A Real Marriage? Applying for Marriage Migration to Norway
Helga Eggebø has published a new article in Journal of Ethnic and Migration Studies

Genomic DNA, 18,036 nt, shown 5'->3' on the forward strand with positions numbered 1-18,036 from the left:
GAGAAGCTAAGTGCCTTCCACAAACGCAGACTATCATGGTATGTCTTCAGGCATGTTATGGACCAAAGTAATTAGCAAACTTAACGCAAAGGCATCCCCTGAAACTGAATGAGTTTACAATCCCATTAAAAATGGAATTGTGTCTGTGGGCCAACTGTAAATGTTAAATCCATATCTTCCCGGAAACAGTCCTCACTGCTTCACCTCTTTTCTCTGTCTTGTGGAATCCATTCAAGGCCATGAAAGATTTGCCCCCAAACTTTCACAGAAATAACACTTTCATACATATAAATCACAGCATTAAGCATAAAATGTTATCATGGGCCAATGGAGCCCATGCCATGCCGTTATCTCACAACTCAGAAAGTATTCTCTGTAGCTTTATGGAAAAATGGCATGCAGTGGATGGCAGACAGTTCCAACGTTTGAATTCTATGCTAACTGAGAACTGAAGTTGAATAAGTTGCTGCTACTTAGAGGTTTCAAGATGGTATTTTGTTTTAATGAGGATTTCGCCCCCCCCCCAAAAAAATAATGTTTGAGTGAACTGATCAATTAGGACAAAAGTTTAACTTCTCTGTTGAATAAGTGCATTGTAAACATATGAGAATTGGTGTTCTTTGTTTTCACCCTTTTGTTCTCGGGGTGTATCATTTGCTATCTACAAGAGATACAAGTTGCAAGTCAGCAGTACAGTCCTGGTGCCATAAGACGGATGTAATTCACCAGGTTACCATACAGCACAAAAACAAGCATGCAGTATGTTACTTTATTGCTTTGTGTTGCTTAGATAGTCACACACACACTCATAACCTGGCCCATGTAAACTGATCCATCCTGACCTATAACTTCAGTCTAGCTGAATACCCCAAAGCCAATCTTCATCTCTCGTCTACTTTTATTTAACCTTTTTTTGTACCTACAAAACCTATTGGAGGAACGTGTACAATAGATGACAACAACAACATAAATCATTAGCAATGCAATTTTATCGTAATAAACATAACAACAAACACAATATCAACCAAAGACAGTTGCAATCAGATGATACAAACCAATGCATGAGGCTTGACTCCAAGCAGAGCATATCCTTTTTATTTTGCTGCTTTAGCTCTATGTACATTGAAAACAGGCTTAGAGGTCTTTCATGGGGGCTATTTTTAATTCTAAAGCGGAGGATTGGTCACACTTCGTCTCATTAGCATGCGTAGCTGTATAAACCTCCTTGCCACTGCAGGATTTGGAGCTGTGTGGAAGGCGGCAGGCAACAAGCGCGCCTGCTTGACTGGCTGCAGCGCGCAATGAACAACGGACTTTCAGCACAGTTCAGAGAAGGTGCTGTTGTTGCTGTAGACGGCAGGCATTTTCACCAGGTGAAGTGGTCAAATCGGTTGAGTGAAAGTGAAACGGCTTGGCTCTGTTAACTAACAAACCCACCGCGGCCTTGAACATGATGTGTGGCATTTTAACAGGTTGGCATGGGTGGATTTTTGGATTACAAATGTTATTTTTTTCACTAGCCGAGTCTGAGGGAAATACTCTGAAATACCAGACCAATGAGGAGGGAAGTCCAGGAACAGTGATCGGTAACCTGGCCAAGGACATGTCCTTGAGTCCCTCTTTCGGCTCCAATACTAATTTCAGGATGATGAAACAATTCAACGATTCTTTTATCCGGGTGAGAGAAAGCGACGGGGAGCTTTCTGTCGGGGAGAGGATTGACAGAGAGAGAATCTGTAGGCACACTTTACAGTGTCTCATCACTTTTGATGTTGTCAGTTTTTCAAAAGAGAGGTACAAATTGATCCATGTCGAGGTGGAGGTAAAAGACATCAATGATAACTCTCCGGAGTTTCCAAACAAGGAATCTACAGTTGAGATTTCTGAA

Marriages of convenience have become a central concern in political debates about immigration policy. According to Norwegian regulations, the right to marriage migration only applies to ‘real’ relationships. The notion of a real or genuine marriage, as opposed to a marriage of convenience, raises the question of what characterises a legitimate intimate relationship. Based on interviews with the parties involved, this article investigates how marriage migrants and their partners perceive the application process for marriage migration to Norway, and how they are affected by the idea of marriages of convenience. It argues that the scholarly literature on contemporary intimate relationships is relevant to studies of migration and provides important insights into the narratives of marriage migrants and their partners. On the one hand, ‘the pure relationship’ seems to be one standard against which cross-border marriages are sometimes judged. On the other hand, the ideal of the pure relationship is also used by marriage migrants and their partners to question immigration regulations. The pure relationship is one, but far from the only, normative ideal present in the narratives of my interviewees. Interviewees draw on several different, and sometimes contradictory, norms, ideals and narratives of intimacy when they talk about and justify their own relationships, after being confronted with the immigration regulation's requirement for a ‘real marriage’.